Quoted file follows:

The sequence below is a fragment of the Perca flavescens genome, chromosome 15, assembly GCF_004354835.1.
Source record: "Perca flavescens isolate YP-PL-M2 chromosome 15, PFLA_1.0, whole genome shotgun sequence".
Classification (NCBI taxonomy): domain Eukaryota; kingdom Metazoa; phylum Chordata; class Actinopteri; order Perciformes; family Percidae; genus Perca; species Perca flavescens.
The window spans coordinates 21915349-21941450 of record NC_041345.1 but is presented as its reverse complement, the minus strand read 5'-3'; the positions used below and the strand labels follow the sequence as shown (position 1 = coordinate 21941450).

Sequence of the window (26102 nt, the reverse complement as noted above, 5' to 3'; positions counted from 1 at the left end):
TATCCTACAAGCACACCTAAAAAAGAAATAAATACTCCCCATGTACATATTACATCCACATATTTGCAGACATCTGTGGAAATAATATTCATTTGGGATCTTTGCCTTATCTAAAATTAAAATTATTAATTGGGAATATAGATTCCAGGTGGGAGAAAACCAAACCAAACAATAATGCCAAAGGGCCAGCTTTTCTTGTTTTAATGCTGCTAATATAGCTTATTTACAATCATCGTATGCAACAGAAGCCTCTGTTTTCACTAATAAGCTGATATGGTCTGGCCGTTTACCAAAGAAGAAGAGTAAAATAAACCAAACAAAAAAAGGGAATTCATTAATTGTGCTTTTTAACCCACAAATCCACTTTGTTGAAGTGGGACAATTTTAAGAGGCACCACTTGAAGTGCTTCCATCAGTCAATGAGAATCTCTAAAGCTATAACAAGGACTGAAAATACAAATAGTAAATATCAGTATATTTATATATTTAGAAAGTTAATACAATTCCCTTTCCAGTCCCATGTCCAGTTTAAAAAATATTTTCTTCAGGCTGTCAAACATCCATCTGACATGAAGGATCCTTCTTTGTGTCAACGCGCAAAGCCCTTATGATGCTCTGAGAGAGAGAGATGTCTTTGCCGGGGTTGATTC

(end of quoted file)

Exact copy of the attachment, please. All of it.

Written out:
The sequence below is a fragment of the Perca flavescens genome, chromosome 15, assembly GCF_004354835.1.
Source record: "Perca flavescens isolate YP-PL-M2 chromosome 15, PFLA_1.0, whole genome shotgun sequence".
Classification (NCBI taxonomy): domain Eukaryota; kingdom Metazoa; phylum Chordata; class Actinopteri; order Perciformes; family Percidae; genus Perca; species Perca flavescens.
The window spans coordinates 21915349-21941450 of record NC_041345.1 but is presented as its reverse complement, the minus strand read 5'-3'; the positions used below and the strand labels follow the sequence as shown (position 1 = coordinate 21941450).

Sequence of the window (26102 nt, the reverse complement as noted above, 5' to 3'; positions counted from 1 at the left end):
TATCCTACAAGCACACCTAAAAAAGAAATAAATACTCCCCATGTACATATTACATCCACATATTTGCAGACATCTGTGGAAATAATATTCATTTGGGATCTTTGCCTTATCTAAAATTAAAATTATTAATTGGGAATATAGATTCCAGGTGGGAGAAAACCAAACCAAACAATAATGCCAAAGGGCCAGCTTTTCTTGTTTTAATGCTGCTAATATAGCTTATTTACAATCATCGTATGCAACAGAAGCCTCTGTTTTCACTAATAAGCTGATATGGTCTGGCCGTTTACCAAAGAAGAAGAGTAAAATAAACCAAACAAAAAAAGGGAATTCATTAATTGTGCTTTTTAACCCACAAATCCACTTTGTTGAAGTGGGACAATTTTAAGAGGCACCACTTGAAGTGCTTCCATCAGTCAATGAGAATCTCTAAAGCTATAACAAGGACTGAAAATACAAATAGTAAATATCAGTATATTTATATATTTAGAAAGTTAATACAATTCCCTTTCCAGTCCCATGTCCAGTTTAAAAAATATTTTCTTCAGGCTGTCAAACATCCATCTGACATGAAGGATCCTTCTTTGTGTCAACGCGCAAAGCCCTTATGATGCTCTGAGAGAGAGAGATGTCTTTGCCGGGGTTGATTC